Sharing Midnight: National and Generational Perspectives on a Theatrical Journey Through Japan and Australia

Author: Alex Vickery-Howe

Vickery-Howe, Alex, 2014 Sharing Midnight: National and Generational Perspectives on a Theatrical Journey Through Japan and Australia, Flinders University, School of Humanities and Creative Arts

Terms of Use: This electronic version is (or will be) made publicly available by Flinders University in accordance with its open access policy for student theses. Copyright in this thesis remains with the author. You may use this material for uses permitted under the Copyright Act 1968. If you are the owner of any included third party copyright material and/or you believe that any material has been made available without permission of the copyright owner please contact with the details.


Abstract This study focuses on performance for and by young people at the intersection between national identity and generational identity. The study began by researching the different national perspectives surrounding the contemporary Japanese/Australian theatrical production Once Upon a Midnight. As the production developed, generational difference became a strong discourse inside and outside the rehearsal room, leading the participants to reassess their cultural assumptions. This thesis demonstrates that when interculturalism is explored in relation to contemporary performance by established artists and academics, the emphasis is primarily on national-cultural factors with less regard for generational-cultural factors. When emerging artists and academics enter the discussion this emphasis is reversed. The study explores Once Upon a Midnight's festival background and the playwright's introduction to national-cultural debate through the works of Edward Said, Rustom Bharucha and Noel Grieg. It further incorporates the generational-cultural perspectives raised by Mark Davis and Ryan Heath, and develops through the work of Rob White and Johanna Wyn, Mary Bucholtz, Bryan S. Turner, and Ulrich Beck and Elisabeth Beck-Gernsheim, highlighting the production's position as a cultural artefact situated within conflicting frames. The study then goes on to chart the development of Once Upon a Midnight itself from character and story creation, and the pop cultural references running beneath the text, into thematic decisions that would impact not only the play's narrative, but the cast and creative team's discussions inside and outside rehearsal as generational-cultural conflict became the overarching journey.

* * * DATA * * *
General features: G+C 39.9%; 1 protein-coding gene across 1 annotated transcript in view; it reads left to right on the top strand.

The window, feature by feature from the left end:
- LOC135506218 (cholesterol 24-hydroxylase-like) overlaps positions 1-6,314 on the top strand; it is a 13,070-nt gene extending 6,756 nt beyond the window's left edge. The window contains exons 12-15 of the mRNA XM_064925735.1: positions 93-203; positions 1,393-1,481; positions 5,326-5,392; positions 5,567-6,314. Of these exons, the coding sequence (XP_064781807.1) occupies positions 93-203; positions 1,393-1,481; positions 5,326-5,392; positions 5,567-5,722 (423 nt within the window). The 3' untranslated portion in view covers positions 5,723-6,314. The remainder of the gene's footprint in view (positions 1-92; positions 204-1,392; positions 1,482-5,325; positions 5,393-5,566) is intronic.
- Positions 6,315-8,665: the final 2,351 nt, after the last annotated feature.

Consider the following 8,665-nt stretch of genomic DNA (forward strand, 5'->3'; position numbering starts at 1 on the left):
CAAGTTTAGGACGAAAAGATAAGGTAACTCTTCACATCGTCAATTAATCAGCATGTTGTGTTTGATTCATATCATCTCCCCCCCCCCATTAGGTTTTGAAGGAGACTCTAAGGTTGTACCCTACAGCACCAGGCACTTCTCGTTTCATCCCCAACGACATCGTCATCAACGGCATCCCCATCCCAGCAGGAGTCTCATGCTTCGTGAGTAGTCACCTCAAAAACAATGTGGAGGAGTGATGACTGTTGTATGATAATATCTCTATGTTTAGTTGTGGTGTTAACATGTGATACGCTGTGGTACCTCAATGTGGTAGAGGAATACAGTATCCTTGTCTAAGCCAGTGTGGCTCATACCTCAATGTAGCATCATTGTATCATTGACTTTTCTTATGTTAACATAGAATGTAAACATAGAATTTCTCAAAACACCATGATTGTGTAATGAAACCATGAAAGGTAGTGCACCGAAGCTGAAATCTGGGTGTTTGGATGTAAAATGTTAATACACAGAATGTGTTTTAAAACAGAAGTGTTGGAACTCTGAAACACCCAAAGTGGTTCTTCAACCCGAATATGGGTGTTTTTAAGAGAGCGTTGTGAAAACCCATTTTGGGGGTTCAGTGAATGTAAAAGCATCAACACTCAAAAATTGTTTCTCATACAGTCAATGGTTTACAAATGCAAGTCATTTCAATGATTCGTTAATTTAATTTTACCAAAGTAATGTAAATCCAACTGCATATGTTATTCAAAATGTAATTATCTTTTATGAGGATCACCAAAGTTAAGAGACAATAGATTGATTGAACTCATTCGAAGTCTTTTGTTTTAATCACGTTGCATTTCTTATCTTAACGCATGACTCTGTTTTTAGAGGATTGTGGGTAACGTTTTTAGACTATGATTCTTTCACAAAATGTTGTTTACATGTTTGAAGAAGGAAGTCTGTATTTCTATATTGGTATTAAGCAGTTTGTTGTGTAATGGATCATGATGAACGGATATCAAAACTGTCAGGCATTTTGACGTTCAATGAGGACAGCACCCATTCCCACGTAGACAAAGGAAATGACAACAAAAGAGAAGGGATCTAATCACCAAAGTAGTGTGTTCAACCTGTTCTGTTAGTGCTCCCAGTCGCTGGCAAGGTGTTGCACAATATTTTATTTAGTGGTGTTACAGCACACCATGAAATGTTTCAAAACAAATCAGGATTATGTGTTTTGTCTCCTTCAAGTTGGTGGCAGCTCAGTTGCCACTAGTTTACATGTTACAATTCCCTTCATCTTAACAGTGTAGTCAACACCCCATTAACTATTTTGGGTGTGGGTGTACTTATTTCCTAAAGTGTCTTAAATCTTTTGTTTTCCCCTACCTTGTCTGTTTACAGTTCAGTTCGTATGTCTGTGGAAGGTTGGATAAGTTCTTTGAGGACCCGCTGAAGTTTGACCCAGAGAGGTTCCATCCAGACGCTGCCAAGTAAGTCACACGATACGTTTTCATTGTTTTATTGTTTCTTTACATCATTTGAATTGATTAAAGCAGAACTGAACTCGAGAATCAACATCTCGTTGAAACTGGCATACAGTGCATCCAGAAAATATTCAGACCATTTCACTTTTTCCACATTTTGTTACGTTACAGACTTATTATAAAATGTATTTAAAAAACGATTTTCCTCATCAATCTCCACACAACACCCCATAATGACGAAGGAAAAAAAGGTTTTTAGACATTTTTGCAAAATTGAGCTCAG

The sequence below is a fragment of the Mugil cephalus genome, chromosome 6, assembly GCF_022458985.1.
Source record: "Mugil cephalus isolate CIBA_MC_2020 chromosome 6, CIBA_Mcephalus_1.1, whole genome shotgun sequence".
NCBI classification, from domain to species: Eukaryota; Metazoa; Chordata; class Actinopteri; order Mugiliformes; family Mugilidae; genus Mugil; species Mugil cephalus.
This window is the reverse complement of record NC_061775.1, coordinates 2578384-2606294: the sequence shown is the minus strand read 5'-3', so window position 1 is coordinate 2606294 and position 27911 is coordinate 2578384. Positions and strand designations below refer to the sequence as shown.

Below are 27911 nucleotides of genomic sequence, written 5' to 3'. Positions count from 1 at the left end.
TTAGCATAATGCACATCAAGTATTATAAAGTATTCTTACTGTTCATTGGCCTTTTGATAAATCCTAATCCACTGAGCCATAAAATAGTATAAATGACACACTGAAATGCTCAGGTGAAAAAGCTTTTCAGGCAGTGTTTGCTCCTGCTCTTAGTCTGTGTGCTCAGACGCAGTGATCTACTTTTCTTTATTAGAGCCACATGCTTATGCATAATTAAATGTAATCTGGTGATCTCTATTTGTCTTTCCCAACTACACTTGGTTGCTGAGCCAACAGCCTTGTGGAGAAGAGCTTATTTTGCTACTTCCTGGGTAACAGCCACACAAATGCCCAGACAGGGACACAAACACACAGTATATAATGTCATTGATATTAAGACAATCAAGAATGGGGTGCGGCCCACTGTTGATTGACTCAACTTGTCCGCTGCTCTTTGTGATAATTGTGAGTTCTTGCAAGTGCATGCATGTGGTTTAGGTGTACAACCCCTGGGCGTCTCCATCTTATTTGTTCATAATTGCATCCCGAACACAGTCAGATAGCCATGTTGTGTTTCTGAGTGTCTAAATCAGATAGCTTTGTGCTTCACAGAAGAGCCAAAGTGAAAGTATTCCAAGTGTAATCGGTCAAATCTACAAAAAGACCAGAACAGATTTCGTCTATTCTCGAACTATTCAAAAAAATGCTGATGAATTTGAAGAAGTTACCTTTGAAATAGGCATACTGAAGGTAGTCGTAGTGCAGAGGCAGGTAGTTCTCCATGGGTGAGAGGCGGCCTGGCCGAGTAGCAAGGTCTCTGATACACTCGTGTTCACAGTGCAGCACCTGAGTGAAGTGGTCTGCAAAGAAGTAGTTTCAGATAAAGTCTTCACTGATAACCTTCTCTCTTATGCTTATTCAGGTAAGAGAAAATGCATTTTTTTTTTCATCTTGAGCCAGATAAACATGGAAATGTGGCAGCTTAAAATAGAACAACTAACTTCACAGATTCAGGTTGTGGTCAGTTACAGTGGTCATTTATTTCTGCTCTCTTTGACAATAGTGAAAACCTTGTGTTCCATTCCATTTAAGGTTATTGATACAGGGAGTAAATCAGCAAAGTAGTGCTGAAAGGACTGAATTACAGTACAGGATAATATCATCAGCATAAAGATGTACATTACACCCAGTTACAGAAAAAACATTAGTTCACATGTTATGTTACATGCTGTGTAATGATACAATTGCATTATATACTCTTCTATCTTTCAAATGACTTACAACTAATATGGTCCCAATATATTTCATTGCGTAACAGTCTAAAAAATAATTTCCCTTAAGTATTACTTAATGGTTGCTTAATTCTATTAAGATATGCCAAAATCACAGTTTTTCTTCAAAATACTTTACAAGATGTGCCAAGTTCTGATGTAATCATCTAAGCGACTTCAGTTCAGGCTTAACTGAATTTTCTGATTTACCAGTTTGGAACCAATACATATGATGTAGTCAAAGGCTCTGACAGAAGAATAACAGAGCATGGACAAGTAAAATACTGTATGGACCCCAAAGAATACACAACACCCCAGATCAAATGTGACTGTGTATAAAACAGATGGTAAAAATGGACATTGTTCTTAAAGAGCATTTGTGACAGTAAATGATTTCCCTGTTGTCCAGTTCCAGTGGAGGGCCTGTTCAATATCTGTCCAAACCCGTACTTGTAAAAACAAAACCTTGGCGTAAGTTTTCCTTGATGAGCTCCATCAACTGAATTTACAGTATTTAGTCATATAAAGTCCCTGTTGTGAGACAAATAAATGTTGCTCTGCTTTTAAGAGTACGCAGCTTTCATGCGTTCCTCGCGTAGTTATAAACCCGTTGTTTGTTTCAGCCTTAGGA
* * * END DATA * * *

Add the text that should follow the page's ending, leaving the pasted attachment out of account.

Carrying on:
Keywords: Interculturalism,Generationalism,Transculturalism,Theatre,Japan,Australia

Subject: Drama

Thesis type: Doctor of Philosophy
Completed: 2014
School: School of Humanities and Creative Arts
Supervisor: Jonathan Bollen